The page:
Furthermore, by having your html and structural css side by side - it is very easy to visualize (and thus edit and maintain) your site. If it's mixed in with styling info (like font, text-size, text-alignment, etc.) then it can become a real pain to isolate those parts which are purely structural.

And - like I've said - if you don't have access to server-side programming then dont use inline styles. There are still two other issues - separation of structure from style AND coding your html files so that they clearly show how a page is structured.

csuguy




msg:3723483
 1:17 am on Aug 15, 2008 (gmt 0)

@buckworks

Well, I'm not sure what you mean by 'Semantic Structure' - but surely you recognize that the structure of a document is a very specialized area of styling. From my experience, mixing this code together is a mistake as it all becomes very hard to separate and isolate. You CAN still work with it like that - but just like separating styles from content, separating the structure from styles is that much more efficient when it comes to maintaining and changing a site.

buckworks




msg:3723494
 2:22 am on Aug 15, 2008 (gmt 0)

I'm not sure what you mean by 'Semantic Structure'

That's been clear for quite a while.

csuguy




msg:3723501
 2:41 am on Aug 15, 2008 (gmt 0)

I know what semantics is - I'm just not seeing a connection to semantics and to what your saying. Not that I care much about semantics in the first place though - I care about what is applicable and efficient in the real world. I follow standards up to the point that they start to conflict with other details of web design - like maintainability. Maintainability - to me - is far more important than standards. They should go hand in hand - but they don't.

alt131




msg:3723573
 5:58 am on Aug 15, 2008 (gmt 0)

buckworks
To me, things like position, margins, height, width etc. are all part of style.

... you, me, and the w3.

And a lot of css people generally accepted as guru/experts - but that line didn't play nice in rhyme ;)

Marcia




msg:3723583
 6:47 am on Aug 15, 2008 (gmt 0)

One of the big advantages of CSS is that you can stick all of the styling info somewhere other than the content.

Taking the topic a bit further, how about browser-side vs. server-side?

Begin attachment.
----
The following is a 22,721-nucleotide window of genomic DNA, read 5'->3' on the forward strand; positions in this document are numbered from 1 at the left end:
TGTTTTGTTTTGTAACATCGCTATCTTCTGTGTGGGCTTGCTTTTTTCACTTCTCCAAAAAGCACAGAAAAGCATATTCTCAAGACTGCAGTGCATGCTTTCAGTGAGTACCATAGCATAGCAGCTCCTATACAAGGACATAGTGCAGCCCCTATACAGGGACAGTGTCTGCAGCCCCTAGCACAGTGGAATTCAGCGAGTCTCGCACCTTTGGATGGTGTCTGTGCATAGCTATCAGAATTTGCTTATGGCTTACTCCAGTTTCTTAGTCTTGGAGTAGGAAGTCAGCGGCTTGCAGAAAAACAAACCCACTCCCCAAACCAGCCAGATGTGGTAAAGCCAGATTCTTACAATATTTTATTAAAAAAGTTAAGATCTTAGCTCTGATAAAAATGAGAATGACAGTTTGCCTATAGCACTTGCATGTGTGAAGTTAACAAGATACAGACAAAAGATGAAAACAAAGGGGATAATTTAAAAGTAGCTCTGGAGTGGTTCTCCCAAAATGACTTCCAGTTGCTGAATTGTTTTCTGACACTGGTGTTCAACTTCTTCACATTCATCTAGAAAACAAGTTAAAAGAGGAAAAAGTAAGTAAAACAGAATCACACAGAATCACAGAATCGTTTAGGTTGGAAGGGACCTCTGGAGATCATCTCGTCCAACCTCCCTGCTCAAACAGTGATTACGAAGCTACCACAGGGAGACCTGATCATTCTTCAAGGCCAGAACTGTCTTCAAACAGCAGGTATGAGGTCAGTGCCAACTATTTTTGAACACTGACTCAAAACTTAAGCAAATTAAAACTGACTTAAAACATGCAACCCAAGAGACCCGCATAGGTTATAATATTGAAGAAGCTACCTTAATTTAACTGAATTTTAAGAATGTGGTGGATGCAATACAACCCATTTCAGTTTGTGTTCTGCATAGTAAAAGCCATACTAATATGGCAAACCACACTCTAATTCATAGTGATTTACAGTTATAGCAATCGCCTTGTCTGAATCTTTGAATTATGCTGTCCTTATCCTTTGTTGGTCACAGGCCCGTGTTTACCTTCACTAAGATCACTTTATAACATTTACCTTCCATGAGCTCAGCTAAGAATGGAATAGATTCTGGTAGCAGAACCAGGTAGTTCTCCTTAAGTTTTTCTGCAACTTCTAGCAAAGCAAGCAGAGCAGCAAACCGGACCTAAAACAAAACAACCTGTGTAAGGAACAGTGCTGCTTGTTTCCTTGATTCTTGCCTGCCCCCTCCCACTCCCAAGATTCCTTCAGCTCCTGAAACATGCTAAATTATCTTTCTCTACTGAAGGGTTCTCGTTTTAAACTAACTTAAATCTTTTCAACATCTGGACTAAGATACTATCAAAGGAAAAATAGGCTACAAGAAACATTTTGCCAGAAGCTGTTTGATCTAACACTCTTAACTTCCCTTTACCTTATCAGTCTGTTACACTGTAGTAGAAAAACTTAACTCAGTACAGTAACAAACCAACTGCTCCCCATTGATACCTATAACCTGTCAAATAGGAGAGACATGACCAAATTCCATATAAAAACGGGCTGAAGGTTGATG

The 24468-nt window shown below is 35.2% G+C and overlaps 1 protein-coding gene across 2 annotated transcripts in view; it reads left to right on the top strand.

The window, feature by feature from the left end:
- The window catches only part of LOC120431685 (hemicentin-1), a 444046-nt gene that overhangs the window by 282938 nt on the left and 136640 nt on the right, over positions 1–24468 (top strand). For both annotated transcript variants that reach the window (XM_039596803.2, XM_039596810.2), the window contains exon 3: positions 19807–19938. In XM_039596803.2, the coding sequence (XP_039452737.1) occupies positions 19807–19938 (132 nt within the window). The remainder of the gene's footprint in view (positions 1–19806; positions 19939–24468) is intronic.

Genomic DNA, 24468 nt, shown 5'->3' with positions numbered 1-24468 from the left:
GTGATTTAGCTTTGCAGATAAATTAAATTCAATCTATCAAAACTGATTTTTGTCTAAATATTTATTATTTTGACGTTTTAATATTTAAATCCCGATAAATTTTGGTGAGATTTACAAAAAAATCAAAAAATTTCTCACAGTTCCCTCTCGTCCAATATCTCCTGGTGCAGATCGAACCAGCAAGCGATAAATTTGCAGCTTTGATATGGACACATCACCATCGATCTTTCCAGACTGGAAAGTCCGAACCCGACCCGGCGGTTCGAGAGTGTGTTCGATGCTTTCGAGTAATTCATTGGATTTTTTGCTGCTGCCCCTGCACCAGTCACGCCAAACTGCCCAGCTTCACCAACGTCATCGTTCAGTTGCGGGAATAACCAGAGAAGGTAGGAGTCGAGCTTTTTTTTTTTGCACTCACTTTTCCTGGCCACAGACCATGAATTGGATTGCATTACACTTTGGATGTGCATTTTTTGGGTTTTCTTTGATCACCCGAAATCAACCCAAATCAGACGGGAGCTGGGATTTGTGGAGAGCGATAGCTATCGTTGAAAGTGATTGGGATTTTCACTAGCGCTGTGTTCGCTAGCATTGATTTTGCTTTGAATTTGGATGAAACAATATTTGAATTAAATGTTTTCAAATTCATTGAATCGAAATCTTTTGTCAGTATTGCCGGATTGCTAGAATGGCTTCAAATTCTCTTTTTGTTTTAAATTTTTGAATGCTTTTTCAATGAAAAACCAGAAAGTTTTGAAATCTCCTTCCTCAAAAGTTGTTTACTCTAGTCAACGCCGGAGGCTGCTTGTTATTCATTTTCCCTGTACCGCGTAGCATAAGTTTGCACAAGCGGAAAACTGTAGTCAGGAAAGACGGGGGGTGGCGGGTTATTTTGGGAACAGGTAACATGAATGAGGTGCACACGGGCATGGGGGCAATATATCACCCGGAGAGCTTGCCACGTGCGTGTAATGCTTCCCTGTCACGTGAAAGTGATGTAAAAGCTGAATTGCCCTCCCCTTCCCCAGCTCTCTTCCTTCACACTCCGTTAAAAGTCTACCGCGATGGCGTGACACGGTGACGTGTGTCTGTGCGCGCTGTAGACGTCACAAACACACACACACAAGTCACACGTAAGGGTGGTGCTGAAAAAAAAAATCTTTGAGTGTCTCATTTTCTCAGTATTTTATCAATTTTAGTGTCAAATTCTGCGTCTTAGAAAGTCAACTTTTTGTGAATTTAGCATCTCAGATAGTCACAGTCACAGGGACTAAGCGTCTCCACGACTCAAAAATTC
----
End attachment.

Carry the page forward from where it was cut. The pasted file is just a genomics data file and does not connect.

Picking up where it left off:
With PHP, coding is usually imbedded within the HTML of pages. How about imbedding PHP code vs. having the PHP code separate, apart from the pages themselves?

That would keep the page structure/HTML and styling/CSS, which are the front end, separated from the code, which technically speaking, is back end processing.

vincevincevince




msg:3723746
 11:23 am on Aug 15, 2008 (gmt 0)

Structure is part of the content; however it is very very rare that structure needs more than the very basic HTML tags (A, H1, H2, EM, DT, DD, etc.). If you are talking arrangement, size etc. then that's not structure, that's style.

Receptional Andy




msg:3723756
 11:41 am on Aug 15, 2008 (gmt 0)

csuguy - I believe what you are referring to as 'structure' most other people would call 'layout'. As applied to HTML, structure usually refers to the use of semantically meaningful elements like headings, paragraphs, lists and the like. Part of the goal of CSS is to leave HTML structure to HTML, and confine the bulk of control of visual appearance (i.e. including layout) to CSS.

You could always use a separate style and structure CSS file, but personally I would find that adding an extra layer of complication, rather than ease of use, except for the most complicated of CSS-based designs.

It's the same reason that an ID of "footer" is much better than an ID of "bottom" - you are likely to want to change the layout without changing the underlying HTML structure.

Marcia




msg:3723772
 12:21 pm on Aug 15, 2008 (gmt 0)

Here's a simple example of a body that uses css divs (assume an imported css file):

<body>
<div id="content">...</div>
<div id="links">...</div>
<div id="header">...</div>
<div id="footer">...</div>
</body>


And does the "links" id tell whether those links are on the right side or the left side of the page (or the middle) visually in a browser?

So, tell me, from looking at this, what can you really tell about what the page looks like or how its structured? You know the various sections and their content, but you don't know where these are positioned on the page nor do you know how they respond when content is increased/decreased.

Does that really matter, looking at the HTML source code? The designer may know and care, but does the visitor care, or is the visitor just looking at the appearance in his/her browser?

You don't know what is position relative vs absolute - or even what's just in the normal flow of the document. Heck, you don't even know if the components are visible!

Why does that matter, from a presentation viewpoint?

And of course the order that it appears in the html is no guarantee that that's the order it will appear on the site.